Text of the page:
The Premier didn’t show up. Perhaps he was put off by the chance of unpleasantness in response to his current attack on arts education. The awards were presented by a trio of Ministers, one of whom read out a message from the Premier saying, among other things, that art in all its forms is essential to our society’s wellbeing. But this was a night for celebrating the bits that aren’t under threat, not for rudely calling on people to put their money where their mouths are.

The Special Award, sometimes known as the kiss of death because of the fate met by many of its recipients soon after the award, went to Clive James – whose elegant acceptance speech read to us by Stephen Romei necessarily referred to his possibly imminent death. He spoke of his affection for New South Wales, of his young sense that Kogarah was the Paris of South Sydney, and his regret that he is very unlikely ever to visit here again. He also said some modest things about what he hoped he had contributed.

After a starter of oyster, scampi tail and ocean trout, the history awards:

NSW Community and Regional History Award: Deborah Beck, Set in Stone: A History of the Cellblock Theatre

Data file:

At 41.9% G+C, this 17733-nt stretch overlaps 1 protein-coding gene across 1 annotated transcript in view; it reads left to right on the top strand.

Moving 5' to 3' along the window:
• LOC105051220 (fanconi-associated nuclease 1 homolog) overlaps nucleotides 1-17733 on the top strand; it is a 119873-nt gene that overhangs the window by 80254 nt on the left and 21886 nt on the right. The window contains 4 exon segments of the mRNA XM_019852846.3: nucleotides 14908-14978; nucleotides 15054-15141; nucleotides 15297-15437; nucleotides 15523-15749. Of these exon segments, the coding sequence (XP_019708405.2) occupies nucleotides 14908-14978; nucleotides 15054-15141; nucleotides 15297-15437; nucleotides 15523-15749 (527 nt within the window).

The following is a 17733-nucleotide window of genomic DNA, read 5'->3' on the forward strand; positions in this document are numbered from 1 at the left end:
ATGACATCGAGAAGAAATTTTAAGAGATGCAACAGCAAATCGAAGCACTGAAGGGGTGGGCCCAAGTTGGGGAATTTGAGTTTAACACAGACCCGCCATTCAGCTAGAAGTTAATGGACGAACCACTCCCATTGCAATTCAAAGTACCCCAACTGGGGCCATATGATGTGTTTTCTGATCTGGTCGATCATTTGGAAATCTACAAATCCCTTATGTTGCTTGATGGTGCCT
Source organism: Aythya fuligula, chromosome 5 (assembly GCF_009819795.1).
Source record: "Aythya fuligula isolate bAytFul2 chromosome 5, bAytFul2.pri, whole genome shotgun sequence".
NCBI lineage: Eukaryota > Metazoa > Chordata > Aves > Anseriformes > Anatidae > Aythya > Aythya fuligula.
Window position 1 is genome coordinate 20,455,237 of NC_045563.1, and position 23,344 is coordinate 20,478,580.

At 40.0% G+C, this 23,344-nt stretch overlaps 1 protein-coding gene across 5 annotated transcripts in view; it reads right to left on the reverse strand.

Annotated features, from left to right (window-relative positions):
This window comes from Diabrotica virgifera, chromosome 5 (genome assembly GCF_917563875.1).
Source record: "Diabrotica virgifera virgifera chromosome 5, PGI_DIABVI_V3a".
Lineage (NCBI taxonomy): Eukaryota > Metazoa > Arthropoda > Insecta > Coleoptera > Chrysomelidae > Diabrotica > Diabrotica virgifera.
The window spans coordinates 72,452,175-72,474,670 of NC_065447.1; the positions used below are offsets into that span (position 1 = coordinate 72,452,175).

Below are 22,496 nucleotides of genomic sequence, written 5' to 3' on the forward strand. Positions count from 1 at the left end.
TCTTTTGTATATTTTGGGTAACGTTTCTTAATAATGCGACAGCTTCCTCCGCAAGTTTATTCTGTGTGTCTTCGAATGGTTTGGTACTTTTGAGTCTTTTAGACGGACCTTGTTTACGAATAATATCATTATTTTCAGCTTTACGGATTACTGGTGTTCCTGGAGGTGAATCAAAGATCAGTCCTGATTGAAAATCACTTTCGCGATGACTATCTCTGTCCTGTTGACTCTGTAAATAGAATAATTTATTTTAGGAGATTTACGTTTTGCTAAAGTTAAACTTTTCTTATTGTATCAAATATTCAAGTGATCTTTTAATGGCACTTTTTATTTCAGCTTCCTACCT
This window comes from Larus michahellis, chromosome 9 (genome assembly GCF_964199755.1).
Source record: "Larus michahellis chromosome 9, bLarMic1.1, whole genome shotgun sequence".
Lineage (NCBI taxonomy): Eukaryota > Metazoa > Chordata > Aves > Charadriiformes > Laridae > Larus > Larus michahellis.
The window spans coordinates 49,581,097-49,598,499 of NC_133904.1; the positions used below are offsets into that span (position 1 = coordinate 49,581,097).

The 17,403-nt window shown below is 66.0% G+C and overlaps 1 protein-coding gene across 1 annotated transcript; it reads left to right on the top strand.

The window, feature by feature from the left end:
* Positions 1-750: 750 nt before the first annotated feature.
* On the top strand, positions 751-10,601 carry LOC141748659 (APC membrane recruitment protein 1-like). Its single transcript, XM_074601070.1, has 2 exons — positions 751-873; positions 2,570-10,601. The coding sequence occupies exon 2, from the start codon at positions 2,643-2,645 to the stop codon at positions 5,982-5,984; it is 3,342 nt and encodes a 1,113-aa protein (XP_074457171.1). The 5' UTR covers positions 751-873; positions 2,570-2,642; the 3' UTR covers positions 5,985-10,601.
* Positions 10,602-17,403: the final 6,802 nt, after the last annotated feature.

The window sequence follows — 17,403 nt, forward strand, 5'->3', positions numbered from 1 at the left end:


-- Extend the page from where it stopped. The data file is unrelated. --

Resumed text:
The writer told us that the book started life as a Master’s thesis, and paid brief homage to the hundreds of women who were incarcerated in early colonial times in the Cellblock Theatre, now part of the National Art School.

Multimedia History Prize: Catherine Freyne and Phillip Ulman,  Tit for Tat: The Story of Sandra Willson
This was an ABC Radio National Hindsight program about a woman who killed her abusive husband and received  lot of media – and wall art – attention some decades back. Phillip Ulmnan stood silently beside Catherine Ulman, who urged those of us who enjoyed programs like Hindsight to write objecting to the recent cuts.

Young People’s History Prize: Stephanie Owen Reeder, Amazing Grace: An Adventure at Sea
This book won against much publicised Ahn Do on being a refugee (The Little Refugee) and much revered Nadia Wheatley on more than a hundred Indigenous childhoods (Playground). It not only tells the story of young Grace Bussell’s heroic rescue of shipwreck survivors but, according to the evening’s program, it introduces young readers to the ‘basic precepts of historical scholarship’. It also looks like fun.